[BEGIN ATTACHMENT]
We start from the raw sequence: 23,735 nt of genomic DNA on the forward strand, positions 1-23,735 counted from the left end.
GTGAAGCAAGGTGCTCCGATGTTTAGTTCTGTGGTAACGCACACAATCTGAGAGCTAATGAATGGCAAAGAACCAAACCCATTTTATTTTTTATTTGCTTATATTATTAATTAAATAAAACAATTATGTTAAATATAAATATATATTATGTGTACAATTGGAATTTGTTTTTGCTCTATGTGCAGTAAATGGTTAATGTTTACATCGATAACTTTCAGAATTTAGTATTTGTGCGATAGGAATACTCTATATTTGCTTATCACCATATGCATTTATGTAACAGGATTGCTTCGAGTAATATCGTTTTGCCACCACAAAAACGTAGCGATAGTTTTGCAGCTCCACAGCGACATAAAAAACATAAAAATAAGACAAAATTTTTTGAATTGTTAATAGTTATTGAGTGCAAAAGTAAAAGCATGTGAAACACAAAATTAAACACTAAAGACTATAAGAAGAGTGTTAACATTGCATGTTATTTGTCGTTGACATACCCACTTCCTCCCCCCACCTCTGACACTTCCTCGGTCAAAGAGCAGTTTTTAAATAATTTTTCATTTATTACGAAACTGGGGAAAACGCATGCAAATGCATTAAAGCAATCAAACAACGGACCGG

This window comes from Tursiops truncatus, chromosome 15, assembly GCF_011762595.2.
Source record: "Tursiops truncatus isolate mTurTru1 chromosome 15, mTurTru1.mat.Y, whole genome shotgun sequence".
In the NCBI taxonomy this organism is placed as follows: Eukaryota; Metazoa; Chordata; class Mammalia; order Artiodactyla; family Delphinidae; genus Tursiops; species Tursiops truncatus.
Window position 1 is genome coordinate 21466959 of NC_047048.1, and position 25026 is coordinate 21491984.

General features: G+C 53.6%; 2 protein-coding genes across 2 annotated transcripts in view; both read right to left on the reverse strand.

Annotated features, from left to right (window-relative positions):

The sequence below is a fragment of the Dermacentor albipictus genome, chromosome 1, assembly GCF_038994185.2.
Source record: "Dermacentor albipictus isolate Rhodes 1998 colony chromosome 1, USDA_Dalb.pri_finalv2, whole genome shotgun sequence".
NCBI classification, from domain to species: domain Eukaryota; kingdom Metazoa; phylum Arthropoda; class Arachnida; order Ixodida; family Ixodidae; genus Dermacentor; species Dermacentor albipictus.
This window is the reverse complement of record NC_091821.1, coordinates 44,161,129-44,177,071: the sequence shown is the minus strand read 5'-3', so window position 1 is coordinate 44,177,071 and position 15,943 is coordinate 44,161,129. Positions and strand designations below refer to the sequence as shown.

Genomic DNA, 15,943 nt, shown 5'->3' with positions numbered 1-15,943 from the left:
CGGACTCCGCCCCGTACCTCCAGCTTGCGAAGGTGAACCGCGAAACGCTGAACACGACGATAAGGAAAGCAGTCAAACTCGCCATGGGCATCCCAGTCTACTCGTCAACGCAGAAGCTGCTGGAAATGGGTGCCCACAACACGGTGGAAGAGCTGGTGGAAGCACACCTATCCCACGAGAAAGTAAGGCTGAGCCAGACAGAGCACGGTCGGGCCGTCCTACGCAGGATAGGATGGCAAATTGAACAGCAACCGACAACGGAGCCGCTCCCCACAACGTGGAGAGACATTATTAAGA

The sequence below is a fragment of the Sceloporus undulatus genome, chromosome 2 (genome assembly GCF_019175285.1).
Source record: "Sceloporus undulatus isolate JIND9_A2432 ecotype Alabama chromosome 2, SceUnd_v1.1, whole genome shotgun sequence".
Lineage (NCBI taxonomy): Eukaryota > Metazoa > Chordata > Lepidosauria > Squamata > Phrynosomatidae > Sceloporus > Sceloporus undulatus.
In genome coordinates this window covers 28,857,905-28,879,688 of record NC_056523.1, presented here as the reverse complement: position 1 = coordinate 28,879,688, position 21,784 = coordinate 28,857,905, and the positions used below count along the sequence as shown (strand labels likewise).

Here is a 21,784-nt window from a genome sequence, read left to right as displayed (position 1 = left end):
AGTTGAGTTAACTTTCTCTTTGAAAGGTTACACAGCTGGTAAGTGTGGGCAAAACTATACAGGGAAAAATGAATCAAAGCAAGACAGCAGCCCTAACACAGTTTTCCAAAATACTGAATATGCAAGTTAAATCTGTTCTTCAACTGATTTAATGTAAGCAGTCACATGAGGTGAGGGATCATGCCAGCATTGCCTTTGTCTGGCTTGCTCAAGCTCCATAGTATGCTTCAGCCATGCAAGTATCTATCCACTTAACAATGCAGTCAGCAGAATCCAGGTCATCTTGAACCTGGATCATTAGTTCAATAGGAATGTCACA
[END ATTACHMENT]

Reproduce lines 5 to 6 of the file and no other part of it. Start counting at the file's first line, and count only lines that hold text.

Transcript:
In the NCBI taxonomy this organism is placed as follows: Eukaryota; Metazoa; Chordata; class Mammalia; order Artiodactyla; family Delphinidae; genus Tursiops; species Tursiops truncatus.
Window position 1 is genome coordinate 21466959 of NC_047048.1, and position 25026 is coordinate 21491984.